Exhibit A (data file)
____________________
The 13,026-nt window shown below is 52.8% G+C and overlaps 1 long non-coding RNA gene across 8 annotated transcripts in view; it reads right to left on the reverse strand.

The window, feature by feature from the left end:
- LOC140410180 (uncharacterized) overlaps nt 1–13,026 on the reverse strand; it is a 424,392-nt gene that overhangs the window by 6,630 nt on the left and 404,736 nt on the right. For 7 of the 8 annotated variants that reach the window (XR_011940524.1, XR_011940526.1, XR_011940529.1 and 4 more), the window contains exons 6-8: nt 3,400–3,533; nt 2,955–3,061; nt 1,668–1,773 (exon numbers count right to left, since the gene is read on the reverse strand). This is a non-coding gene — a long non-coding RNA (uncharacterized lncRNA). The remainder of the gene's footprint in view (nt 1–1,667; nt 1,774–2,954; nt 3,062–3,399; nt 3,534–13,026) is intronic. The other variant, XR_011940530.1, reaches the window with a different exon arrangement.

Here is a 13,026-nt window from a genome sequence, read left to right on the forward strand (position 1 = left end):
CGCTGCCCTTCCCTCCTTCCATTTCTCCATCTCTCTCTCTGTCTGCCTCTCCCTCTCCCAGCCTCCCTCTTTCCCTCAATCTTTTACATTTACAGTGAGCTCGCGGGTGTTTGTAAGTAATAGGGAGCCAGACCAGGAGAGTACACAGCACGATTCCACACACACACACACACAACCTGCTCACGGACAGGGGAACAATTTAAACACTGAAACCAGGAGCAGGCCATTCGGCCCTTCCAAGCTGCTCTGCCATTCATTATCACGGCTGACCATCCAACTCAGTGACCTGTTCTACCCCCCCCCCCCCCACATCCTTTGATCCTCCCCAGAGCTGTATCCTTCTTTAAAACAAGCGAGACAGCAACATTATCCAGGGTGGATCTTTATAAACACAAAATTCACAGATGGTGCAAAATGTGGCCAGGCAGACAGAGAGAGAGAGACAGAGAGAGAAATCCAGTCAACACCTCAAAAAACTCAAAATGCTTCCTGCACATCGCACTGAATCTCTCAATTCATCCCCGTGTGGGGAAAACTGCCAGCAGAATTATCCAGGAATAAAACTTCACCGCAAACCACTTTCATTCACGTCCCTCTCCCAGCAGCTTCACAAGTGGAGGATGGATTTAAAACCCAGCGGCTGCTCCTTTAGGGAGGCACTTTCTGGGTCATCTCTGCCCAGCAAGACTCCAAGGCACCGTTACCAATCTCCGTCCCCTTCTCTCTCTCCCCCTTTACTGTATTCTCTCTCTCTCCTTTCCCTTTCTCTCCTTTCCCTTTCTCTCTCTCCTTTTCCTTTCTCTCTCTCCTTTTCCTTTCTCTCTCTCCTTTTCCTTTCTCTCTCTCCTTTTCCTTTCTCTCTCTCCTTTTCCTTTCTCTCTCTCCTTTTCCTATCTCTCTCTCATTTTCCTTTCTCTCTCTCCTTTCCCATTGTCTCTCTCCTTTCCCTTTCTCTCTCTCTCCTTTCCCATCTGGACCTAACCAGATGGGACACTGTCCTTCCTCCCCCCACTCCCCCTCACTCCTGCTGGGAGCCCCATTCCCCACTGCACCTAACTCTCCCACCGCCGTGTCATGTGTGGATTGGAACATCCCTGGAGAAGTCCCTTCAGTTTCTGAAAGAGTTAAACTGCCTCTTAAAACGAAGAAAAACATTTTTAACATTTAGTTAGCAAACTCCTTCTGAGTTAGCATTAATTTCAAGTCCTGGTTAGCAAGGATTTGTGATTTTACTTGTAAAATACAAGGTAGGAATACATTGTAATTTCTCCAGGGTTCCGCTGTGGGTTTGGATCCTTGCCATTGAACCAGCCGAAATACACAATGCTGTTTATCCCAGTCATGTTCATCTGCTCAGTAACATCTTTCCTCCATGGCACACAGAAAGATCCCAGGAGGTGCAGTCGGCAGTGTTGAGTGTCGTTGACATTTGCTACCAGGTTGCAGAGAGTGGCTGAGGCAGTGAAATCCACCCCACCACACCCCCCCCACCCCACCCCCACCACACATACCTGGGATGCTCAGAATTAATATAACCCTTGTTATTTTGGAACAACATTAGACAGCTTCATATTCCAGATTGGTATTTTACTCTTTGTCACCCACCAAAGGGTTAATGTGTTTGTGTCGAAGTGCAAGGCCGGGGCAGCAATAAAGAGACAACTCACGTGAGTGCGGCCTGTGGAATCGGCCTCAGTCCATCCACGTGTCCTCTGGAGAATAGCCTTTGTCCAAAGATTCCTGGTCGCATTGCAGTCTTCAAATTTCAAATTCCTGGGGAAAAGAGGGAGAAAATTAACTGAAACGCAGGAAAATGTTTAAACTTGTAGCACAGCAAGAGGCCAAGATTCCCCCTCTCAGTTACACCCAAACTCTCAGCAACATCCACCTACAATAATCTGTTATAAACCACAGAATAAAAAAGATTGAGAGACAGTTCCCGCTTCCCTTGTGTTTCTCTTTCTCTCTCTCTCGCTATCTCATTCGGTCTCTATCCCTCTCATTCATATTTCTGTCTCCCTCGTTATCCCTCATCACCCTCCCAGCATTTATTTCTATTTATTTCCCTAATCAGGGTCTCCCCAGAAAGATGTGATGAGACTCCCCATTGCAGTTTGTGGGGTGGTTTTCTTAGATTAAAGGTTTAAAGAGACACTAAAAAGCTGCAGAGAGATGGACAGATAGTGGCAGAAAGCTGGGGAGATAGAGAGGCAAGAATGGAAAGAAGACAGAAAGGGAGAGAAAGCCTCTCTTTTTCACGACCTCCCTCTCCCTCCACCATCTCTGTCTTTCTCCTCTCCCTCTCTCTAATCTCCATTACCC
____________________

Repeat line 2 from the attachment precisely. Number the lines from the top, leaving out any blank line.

The window, feature by feature from the left end: